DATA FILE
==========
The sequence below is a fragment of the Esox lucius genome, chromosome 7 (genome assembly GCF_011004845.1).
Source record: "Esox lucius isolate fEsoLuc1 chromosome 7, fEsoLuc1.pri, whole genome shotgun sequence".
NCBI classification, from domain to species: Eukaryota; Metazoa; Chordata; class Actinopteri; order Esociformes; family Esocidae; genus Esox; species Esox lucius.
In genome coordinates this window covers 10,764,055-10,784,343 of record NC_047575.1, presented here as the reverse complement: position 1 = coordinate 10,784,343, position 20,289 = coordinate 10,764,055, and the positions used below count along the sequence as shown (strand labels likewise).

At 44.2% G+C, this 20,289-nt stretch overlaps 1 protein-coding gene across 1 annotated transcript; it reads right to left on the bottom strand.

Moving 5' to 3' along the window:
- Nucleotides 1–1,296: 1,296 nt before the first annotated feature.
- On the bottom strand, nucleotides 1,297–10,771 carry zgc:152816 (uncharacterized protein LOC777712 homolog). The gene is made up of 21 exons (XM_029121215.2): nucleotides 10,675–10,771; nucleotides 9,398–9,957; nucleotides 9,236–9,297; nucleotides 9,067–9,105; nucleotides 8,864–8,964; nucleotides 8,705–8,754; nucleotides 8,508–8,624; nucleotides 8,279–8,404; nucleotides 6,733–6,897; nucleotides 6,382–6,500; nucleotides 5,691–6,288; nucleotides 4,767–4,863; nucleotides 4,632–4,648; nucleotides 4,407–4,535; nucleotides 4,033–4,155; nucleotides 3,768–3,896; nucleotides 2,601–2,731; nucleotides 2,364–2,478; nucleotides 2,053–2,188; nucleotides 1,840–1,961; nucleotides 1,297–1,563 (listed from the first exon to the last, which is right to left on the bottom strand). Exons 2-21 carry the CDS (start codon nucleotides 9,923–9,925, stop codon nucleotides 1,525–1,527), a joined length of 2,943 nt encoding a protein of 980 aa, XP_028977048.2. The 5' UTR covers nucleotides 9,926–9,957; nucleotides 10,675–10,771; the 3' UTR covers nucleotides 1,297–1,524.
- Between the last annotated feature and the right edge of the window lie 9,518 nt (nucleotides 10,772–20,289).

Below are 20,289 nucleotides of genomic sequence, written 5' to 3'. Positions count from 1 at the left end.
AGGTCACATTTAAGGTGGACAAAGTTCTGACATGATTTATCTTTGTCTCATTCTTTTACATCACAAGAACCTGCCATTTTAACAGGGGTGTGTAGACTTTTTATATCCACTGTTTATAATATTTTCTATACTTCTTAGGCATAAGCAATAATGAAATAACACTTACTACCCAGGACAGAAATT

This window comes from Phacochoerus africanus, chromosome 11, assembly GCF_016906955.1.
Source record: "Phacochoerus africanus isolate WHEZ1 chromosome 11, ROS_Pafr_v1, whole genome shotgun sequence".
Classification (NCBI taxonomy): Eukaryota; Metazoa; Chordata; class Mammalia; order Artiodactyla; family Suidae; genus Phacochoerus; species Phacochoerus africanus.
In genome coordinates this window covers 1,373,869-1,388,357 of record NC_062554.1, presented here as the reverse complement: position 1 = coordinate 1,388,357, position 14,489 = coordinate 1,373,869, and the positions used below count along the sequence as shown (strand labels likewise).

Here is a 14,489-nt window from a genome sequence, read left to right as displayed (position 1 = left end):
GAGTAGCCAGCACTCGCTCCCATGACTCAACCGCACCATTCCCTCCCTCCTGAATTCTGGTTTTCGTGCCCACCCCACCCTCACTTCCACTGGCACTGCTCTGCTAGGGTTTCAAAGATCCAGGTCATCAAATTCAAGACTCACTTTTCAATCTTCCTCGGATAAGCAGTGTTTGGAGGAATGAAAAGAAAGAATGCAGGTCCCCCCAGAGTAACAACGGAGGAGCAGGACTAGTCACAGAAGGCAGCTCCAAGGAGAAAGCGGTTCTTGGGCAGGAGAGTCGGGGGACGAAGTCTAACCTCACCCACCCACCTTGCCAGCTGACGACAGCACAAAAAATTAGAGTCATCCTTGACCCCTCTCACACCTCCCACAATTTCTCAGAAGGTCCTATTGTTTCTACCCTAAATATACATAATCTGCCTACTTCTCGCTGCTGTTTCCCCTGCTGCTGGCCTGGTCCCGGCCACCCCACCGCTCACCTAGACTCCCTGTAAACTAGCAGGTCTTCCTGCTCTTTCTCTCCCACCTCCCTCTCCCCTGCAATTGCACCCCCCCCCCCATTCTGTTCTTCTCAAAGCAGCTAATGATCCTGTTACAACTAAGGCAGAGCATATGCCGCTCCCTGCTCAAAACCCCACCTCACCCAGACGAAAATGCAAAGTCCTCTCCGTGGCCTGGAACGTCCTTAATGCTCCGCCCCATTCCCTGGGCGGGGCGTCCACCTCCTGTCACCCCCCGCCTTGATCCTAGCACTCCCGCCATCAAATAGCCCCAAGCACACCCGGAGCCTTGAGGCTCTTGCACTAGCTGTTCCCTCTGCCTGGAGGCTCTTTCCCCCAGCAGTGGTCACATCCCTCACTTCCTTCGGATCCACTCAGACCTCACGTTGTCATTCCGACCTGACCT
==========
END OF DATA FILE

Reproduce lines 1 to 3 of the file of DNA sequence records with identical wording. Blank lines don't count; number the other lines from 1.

The sequence below is a fragment of the Esox lucius genome, chromosome 7 (genome assembly GCF_011004845.1).
Source record: "Esox lucius isolate fEsoLuc1 chromosome 7, fEsoLuc1.pri, whole genome shotgun sequence".
NCBI classification, from domain to species: Eukaryota; Metazoa; Chordata; class Actinopteri; order Esociformes; family Esocidae; genus Esox; species Esox lucius.